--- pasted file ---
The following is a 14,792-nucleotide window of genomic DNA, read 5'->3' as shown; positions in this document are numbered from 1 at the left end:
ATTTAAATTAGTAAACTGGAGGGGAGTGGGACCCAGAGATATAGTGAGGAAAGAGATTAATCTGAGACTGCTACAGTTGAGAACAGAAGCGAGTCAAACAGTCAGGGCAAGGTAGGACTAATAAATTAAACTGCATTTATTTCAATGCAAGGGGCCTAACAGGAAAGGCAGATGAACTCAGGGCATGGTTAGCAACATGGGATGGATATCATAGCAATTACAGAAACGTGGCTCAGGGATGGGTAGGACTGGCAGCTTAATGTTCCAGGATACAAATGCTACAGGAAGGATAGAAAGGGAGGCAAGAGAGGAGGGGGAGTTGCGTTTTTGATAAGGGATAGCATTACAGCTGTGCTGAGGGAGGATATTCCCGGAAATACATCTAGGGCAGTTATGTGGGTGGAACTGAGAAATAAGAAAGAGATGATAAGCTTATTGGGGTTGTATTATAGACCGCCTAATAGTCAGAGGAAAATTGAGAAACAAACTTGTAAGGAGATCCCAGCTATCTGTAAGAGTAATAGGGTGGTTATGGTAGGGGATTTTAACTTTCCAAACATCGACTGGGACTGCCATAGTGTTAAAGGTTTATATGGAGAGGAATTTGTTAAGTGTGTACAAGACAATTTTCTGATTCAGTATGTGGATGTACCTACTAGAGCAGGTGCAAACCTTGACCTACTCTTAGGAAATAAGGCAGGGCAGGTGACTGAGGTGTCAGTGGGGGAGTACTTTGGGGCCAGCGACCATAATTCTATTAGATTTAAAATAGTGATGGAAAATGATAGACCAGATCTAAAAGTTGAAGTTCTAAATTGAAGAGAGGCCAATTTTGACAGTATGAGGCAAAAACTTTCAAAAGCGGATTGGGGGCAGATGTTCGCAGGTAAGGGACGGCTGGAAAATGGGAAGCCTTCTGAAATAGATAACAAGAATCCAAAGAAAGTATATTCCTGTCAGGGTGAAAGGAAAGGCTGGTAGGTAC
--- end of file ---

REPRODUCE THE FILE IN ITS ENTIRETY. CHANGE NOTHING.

The following is a 14,792-nucleotide window of genomic DNA, read 5'->3' as shown; positions in this document are numbered from 1 at the left end:
ATTTAAATTAGTAAACTGGAGGGGAGTGGGACCCAGAGATATAGTGAGGAAAGAGATTAATCTGAGACTGCTACAGTTGAGAACAGAAGCGAGTCAAACAGTCAGGGCAAGGTAGGACTAATAAATTAAACTGCATTTATTTCAATGCAAGGGGCCTAACAGGAAAGGCAGATGAACTCAGGGCATGGTTAGCAACATGGGATGGATATCATAGCAATTACAGAAACGTGGCTCAGGGATGGGTAGGACTGGCAGCTTAATGTTCCAGGATACAAATGCTACAGGAAGGATAGAAAGGGAGGCAAGAGAGGAGGGGGAGTTGCGTTTTTGATAAGGGATAGCATTACAGCTGTGCTGAGGGAGGATATTCCCGGAAATACATCTAGGGCAGTTATGTGGGTGGAACTGAGAAATAAGAAAGAGATGATAAGCTTATTGGGGTTGTATTATAGACCGCCTAATAGTCAGAGGAAAATTGAGAAACAAACTTGTAAGGAGATCCCAGCTATCTGTAAGAGTAATAGGGTGGTTATGGTAGGGGATTTTAACTTTCCAAACATCGACTGGGACTGCCATAGTGTTAAAGGTTTATATGGAGAGGAATTTGTTAAGTGTGTACAAGACAATTTTCTGATTCAGTATGTGGATGTACCTACTAGAGCAGGTGCAAACCTTGACCTACTCTTAGGAAATAAGGCAGGGCAGGTGACTGAGGTGTCAGTGGGGGAGTACTTTGGGGCCAGCGACCATAATTCTATTAGATTTAAAATAGTGATGGAAAATGATAGACCAGATCTAAAAGTTGAAGTTCTAAATTGAAGAGAGGCCAATTTTGACAGTATGAGGCAAAAACTTTCAAAAGCGGATTGGGGGCAGATGTTCGCAGGTAAGGGACGGCTGGAAAATGGGAAGCCTTCTGAAATAGATAACAAGAATCCAAAGAAAGTATATTCCTGTCAGGGTGAAAGGAAAGGCTGGTAGGTAC